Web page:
Review: “Maleficent: Mistress of Evil”

Angelina Jolie is back as the misunderstood baddie with horns, wings, and high cheekbones in the fantasy adventure Maleficent: Mistress of Evil.

In this sequel to the 2014 original (which itself is a revisionist retelling of sorts of Disney’s 1959 animated motion picture classic Sleeping Beauty), Princess Aurora (played again by Elle Fanning) has taken over the ruling of the magical creatures that inhabit the moors while, due to bad word of mouth, her godmother Maleficent (Jolie) has removed herself and hides in a cliff watching from afar.

When Aurora receives a wedding proposal from her true love from a neighboring kingdom Prince Phillip (played in this film by Harris Dickinson), Aurora’s hope is that this will be a peaceful, happy, and safe union for all under her stewardship. However, Phillip’s mother Queen Ingrith (played by Michelle Pfeiffer) has something else more selfish and sinister in mind.

Michelle Pfeiffer pays Queen Ingrith in MALEFICENT: MISTRESS OF EVIL

When Maleficent tries to intervene, she is, yet again, misunderstood, gravely injured (spoiler alert), and then saved by a dark horned fey named Conall (played by Chiwetel Ejiofor). Conall is the leader of a group of banished dark fey (horned and winged fairies like Maleficent) who live in large caves underground to protect themselves from humans while still holding on to the hope for a world where humans and fairies can peacefully co-exist.

What will Maleficent do? Will she stay underground with her new peeps? Will she try to rescue her goddaughter from her crazy soon-to-be mother-in-law? Will she continue just to sit there and look tormented yet pretty (like she does for 90% of the picture)? Is she truly the “mistress of evil”? So many questions…

Actually, this was one of the strangest films I’ve seen all year. While I was just expecting a boring rehash of the 2014 original film, instead what director Joachim Rønning and his team have created is an incredibly stylish and ambitious production that is far superior to its original (which isn’t saying much) and that has a tremendous amount of artistry, beauty, and panache.

The film is really wonderful to look at. The environments created by the multitude of CGI artists who worked on them truly feel like a unique fantasy world, a place that we’ve never seen and one that we definitely want to spend time in and explore. The myriad of magical creatures who live on the moor are creative and fun rather than annoying (although the ridiculous three fairies from the original film unfortunately make it in to the sequel, but with much reduced screen time, mercifully). The costume designs and makeup are also stunning and while they might be enhanced with some CGI, everyone looks terrific which really adds again to the imaginative and lovely aesthetics of the film’s production.

While the film is named after her character, Maleficent, strangely, doesn’t really have much to say in the film which is really problematic for the filmgoer. Her main job is just to look, well, brooding and, again, misunderstood. I can’t believe I’m saying this, but it actually was unfortunate that Maleficent didn’t have more to say because we never really understand her point of view or what she’s doing. And while her actions I guess speak louder than words, it still would have been nice to have some more exposition about what in the world was going on in that perpetually misunderstood mind of hers.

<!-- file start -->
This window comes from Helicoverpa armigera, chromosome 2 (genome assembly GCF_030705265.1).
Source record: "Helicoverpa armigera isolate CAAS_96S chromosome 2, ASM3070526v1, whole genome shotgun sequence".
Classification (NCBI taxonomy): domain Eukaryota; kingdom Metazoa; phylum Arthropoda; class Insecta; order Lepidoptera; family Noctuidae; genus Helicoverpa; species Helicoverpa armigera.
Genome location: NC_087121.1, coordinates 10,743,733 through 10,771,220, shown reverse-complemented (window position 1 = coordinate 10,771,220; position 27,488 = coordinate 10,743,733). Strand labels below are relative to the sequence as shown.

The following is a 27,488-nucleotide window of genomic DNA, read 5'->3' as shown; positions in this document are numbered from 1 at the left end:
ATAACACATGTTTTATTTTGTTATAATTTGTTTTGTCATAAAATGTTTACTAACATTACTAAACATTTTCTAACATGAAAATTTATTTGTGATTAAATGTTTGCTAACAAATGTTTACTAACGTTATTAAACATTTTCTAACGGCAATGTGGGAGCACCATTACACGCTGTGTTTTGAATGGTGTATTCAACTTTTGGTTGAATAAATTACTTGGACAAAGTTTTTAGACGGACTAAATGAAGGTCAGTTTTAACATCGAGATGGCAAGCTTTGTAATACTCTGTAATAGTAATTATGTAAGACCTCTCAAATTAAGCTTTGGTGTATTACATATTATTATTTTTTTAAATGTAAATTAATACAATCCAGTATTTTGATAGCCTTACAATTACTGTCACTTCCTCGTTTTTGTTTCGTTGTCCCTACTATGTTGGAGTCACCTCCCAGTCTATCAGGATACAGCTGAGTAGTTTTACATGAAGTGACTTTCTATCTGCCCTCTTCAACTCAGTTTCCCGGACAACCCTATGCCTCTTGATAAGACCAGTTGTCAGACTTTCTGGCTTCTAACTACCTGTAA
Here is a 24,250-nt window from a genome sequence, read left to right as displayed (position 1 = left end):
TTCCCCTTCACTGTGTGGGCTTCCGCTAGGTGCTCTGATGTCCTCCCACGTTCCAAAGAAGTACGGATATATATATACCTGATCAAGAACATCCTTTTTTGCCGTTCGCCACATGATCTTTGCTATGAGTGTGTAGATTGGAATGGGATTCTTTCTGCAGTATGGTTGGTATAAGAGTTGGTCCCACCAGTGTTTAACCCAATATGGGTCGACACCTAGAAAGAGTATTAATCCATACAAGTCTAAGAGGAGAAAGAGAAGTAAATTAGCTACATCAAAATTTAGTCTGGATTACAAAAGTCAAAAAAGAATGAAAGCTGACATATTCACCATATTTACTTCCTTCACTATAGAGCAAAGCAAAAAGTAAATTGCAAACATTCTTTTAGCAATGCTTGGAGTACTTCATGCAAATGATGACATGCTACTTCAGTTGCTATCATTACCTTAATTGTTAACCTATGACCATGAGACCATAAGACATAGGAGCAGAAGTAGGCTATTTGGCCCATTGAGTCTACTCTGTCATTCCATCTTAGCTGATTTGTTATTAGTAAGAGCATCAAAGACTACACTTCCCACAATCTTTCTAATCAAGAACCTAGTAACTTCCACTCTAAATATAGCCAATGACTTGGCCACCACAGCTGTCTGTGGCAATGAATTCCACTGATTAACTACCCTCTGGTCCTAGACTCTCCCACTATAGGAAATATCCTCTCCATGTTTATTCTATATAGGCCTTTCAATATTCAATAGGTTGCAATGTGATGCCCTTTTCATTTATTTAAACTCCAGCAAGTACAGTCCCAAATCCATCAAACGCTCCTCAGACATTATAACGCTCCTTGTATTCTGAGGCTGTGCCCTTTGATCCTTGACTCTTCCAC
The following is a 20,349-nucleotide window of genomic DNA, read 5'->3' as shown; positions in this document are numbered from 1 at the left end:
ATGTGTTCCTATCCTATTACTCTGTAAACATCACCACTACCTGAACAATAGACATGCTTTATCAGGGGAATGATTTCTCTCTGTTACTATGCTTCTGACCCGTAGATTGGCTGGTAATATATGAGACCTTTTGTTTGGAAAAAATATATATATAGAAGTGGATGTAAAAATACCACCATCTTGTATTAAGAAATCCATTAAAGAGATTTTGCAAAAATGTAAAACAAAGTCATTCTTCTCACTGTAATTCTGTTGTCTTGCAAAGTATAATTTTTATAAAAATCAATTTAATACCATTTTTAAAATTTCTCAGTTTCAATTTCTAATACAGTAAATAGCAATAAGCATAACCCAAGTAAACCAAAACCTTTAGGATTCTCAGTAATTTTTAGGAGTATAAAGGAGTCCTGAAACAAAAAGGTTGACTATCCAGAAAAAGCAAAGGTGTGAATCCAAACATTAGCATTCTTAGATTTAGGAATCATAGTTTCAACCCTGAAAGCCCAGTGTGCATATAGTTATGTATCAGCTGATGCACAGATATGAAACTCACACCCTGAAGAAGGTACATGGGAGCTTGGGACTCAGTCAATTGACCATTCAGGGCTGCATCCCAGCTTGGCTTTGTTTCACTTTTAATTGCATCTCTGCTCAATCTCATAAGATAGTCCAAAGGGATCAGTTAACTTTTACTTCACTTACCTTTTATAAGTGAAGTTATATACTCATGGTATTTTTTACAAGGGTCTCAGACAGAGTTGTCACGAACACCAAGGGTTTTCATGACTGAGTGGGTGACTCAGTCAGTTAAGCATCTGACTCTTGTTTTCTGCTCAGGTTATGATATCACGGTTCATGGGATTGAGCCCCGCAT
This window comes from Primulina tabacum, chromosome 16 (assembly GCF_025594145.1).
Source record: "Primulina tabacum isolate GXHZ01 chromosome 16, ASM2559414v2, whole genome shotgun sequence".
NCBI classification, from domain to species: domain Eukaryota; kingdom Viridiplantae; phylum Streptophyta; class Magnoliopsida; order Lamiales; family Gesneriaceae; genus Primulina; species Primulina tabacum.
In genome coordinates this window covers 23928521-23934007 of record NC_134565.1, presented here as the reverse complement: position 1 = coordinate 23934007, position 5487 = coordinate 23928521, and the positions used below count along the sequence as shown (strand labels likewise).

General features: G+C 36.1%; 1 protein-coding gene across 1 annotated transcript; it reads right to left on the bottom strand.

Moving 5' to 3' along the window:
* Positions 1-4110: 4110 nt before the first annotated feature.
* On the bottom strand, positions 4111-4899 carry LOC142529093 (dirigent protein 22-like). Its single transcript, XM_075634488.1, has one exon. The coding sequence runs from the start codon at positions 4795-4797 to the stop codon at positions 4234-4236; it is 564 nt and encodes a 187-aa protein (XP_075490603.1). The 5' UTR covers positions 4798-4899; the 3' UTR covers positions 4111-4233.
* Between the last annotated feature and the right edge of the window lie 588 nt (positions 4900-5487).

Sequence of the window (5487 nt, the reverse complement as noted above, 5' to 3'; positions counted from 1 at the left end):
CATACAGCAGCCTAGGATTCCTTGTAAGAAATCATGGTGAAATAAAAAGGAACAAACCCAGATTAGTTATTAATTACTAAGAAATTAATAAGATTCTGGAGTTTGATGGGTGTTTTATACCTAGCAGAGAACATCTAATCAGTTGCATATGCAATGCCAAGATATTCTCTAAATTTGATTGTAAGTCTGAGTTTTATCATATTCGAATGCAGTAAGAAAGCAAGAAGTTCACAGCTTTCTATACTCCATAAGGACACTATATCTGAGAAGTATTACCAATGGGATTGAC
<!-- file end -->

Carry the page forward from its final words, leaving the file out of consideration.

The film gets off to a strong and interesting (if not a bit wacky) start, but sadly, by the time the conflict all really comes to a head in the third act, this fantasy flick seems more like a Game of Thrones ripoff than anything else. While it’s pretty clear to know who to root for, the battle royale is still just a puzzling, muddled mess. Sadly, everything gets derailed and we’re left just to think of how beautiful the production design was and to wonder just who was this film made for in the first place.

Maleficent: Mistress of Evil is rated PG by the Motion Picture Association for “intense sequences of fantasy action/violence and brief scary images.”

My score: 2.5 out of 5 stars

As an added bonus, here are some cool posters for the film from the talented artists at Poster Posse.

Aracely Muñoz
Chris Christodoulou
Salvador Anguiano
Tracie Ching
Andy Fairhurst
AJ Frena
SG Posters
Jérémy Pailler
Mike Mahle

All images ©️ Disney

Poster and Trailer for Disney’s “Jungle Cruise”

Instead of an animated remake next summer, Disney is giving us a movie based on one of their theme park rides. Check out the new trailer and poster for Disney’s Jungle Cruise.

©️ Disney

While films based on Disney theme park attractions have been somewhat hit or miss (Eddie Murphy’s horrible Haunted Mansion movie and that weird Country Bears film come to mind, not to mention how the Pirates of the Caribbean films overstayed their welcome), this one looks like it could be a lot of fun. Let’s hope so!

Jungle Cruise opens in theaters July 24, 2020.

Review: “The Lion King” (2019)

Fancy technology and new CGI tools can’t save this dull, uninspired remake of Disney’s beloved animated musical The Lion King.

Photorealistic CGI Pride Rock in THE LION KING (2019)

Directed by Jon Favreau [Iron Man (2008), The Jungle Book (2016)], this new photorealistic re-telling of The Lion King is mostly a shot-for-shot and almost word-for-word remake of the 1994 original animated film from Disney Animation. The filmmakers have provided us with a beautifully-shot nature documentary-style of film (with animals that speak English, that is…) that sacrifices art for realism.

Scar and the hyenas in THE LION KING (2019)

The realism, while very well done, strips the story of one of the things that made it great in the first place—the incredible art and animation created by the artists at Walt Disney Animation Studios. Without the art and heightened interpretation of the natural world as done by the Disney Animation team, the film just becomes an impressive but lifeless technological shell of its former self.

Young Simba, Timon, and Pumbaa in THE LION KING (2019)